The general election saw the near-total decimation of Scottish Labour, and was a poor showing for the party UK-wide. Reform is necessary - that much is agreed. But the problem is that no one seems able to agree exactly how to do this.
The generally accepted argument is that Labour is no longer left enough for Scotland. Many turned to the SNP as an austerity alternative, whilst Labour was intent on continuing cuts (albeit to a lesser extent than the Tories) and weirdly accepted that their public sector spending agenda pre-2010 had caused the (global) economic downturn. The stepping down of Jim Murphy as the head of Scottish Labour has been celebrated as a turn for the better. Many members, including MSPs Neil Findlay and Alex Rowley, have urged the party to edge back left now it is free of a 'Blairite' leader. The issue is the party cannot move left without the rest of UK Labour behind it (the truth behind former leader Johann Lamont's branch officer comments) - a prospect which is unlikely given the party is not thought to be right enough in England and Wales.
South of the border, the pro-Blair faction of the party continues to call for further reforms like those which led to the 1997 New Labour landslide. These same people describe Miliband's leadership as an "experiment" with left-wing politics. Personally, I would question their definition of left-wing - the acceptance of austerity demonstrated the party was anything but. That being said, a further shift right seems almost inevitable for Labour as they try to lure voters away from the Conservatives. This could spell suicide for the party, because such a move might be the final straw for the genuine Left in the party.
With this in mind, many in Scottish Labour are calling for its segregation from the main party - presumably with a similar agreement to the Greens whereby collaboration between the parties would still be possible. The inherent danger in this option would be splitting the Labour vote. New Labour has a hold in Scottish Labour, or else Murphy would not have survived the vote of no confidence nor even have been elected as leader in the first place. Therefore, a separate Scottish Labour party would still suffer from a deeply divided membership, or worse, it would cause an offshoot party to be created, further fragmenting the vote.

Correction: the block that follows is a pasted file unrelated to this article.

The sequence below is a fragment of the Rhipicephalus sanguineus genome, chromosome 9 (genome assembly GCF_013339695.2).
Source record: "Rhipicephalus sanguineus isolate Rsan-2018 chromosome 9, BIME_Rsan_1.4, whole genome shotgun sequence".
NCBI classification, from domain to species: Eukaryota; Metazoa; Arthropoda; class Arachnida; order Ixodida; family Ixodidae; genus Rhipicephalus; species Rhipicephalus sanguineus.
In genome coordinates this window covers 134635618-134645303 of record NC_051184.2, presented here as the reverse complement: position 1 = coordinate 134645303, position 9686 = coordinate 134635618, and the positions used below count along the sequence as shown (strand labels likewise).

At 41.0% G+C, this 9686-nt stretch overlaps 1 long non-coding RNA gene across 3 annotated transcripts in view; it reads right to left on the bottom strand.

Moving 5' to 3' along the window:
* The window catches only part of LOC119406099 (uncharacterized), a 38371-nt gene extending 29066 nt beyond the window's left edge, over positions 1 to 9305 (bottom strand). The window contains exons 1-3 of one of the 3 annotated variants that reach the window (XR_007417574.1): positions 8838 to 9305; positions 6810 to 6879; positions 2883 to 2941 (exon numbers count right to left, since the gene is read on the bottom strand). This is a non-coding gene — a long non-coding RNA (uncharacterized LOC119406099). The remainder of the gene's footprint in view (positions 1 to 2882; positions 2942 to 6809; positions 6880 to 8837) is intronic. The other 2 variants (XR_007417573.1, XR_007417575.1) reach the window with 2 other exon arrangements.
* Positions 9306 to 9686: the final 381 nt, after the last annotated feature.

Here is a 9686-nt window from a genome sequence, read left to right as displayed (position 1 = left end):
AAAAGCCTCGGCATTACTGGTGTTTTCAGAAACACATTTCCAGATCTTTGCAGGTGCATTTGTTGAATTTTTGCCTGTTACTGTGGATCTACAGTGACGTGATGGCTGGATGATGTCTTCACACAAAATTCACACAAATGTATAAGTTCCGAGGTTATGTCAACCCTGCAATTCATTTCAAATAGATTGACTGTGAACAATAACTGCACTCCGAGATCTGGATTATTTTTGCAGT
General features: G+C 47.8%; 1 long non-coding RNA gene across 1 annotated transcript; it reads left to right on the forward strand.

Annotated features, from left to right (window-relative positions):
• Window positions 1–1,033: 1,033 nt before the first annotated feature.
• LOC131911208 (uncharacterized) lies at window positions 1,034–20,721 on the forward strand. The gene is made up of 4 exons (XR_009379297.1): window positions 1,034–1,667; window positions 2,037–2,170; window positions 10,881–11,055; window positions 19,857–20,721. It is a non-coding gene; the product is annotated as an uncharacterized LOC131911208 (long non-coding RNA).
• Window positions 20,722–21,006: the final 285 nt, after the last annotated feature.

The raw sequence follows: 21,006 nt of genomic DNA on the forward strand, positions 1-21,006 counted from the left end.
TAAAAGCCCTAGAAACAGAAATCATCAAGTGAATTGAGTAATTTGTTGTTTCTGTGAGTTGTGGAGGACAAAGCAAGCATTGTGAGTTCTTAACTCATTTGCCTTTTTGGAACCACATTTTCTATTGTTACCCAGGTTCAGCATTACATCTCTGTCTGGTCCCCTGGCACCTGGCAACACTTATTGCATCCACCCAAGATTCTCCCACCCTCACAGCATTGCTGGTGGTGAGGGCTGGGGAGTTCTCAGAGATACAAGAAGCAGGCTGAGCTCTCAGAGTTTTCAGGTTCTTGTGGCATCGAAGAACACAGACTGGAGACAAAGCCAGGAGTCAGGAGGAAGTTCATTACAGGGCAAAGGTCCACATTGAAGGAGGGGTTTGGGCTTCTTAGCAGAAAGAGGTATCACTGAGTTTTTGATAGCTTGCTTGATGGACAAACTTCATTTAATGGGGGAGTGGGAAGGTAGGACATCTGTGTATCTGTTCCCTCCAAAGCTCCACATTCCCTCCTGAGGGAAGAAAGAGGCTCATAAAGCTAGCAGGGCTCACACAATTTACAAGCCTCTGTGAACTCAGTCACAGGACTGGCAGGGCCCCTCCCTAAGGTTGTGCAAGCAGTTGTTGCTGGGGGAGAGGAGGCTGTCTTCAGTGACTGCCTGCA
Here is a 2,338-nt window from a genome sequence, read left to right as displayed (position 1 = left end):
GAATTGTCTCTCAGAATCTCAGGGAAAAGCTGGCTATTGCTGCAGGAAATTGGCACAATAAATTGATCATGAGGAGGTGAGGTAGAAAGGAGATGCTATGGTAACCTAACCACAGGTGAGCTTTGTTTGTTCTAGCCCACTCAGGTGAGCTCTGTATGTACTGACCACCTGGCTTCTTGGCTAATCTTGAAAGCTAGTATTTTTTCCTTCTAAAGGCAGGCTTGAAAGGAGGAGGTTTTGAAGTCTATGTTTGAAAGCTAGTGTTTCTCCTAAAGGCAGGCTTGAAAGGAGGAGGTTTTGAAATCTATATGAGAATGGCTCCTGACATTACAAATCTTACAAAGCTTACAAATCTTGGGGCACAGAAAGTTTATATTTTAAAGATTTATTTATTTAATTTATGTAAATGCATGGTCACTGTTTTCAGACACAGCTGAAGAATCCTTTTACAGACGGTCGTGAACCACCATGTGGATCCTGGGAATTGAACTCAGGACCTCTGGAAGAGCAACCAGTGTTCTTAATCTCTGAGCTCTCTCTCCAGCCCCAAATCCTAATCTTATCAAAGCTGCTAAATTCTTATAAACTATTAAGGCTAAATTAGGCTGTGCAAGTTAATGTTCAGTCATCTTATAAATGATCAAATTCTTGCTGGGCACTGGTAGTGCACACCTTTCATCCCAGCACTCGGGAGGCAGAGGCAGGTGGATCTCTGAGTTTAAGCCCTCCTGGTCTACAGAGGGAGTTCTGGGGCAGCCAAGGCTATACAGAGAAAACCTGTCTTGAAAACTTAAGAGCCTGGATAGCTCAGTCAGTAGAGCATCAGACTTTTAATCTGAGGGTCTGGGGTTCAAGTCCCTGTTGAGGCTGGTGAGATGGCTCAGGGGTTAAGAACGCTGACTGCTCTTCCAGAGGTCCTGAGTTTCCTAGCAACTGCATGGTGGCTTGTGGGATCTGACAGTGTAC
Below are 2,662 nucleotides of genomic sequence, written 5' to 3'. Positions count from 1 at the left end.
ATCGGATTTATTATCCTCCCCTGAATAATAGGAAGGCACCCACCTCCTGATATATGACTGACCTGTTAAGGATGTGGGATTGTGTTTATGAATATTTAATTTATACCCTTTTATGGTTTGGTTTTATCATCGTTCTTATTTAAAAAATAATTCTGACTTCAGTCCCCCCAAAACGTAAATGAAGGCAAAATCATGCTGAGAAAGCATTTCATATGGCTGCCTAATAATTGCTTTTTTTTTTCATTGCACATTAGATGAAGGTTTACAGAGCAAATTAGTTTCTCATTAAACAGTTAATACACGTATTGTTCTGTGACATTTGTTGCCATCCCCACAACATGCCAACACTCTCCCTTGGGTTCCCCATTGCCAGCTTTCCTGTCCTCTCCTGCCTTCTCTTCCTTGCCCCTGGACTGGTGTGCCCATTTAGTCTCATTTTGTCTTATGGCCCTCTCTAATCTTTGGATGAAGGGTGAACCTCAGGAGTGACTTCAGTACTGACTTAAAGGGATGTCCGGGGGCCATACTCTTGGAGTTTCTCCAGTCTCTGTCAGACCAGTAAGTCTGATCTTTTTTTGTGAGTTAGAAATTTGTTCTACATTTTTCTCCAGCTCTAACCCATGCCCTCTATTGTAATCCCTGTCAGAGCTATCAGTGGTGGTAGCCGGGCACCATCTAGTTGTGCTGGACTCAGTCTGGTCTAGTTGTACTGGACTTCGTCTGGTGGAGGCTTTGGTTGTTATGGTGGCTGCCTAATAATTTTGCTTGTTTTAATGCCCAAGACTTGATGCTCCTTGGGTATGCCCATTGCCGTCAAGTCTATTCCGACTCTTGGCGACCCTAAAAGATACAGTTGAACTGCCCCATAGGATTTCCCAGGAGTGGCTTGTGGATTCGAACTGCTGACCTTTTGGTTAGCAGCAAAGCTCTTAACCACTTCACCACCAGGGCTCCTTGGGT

For these reasons, it is difficult to identify a reasonable strategy for Labour to take - compromise is difficult given the sides of Labour are pulling in opposite directions. A move either way would alienate half of the party - but not moving risks alienating all.
What the party requires is a strong leader - one which voters were actually feel confident in backing in future elections. Whilst neither Miliband nor Murphy were perhaps as terrible as the press would have us believe, neither polled well on voter opinions. Few people could see Miliband as their Prime Minister. But this isn't because of the politics he was calling for, as indicated by analysis of the British Attitude Survey which reveals England and Wales are not as far right as their voting patterns would suggest. In fact, these surveys reveal there to actually be little difference between Scots and their rUK counterparts when it comes to policy support - the difference is rather than the Scottish electorate have two options on the left. This means if one of these becomes unelectable, as Labour did under Murphy and Miliband, there exists an alternative in the form of the SNP. Contrast this with England in particular, where an unelectable Labour means having to rely on the Conservatives - despite not agreeing with much of their manifesto.
To stop a repeat of 2015, Labour must make itself a viable option by electing a leader which people could conceivably see at No. 10. Miliband did not fill this criteria. Hopefully the next leader will, and this will go part way to ensuring England and Wales sway back to the left so Scottish Labour are not forced to split on the grounds that their political attitudes contrast too much with their rUK colleagues.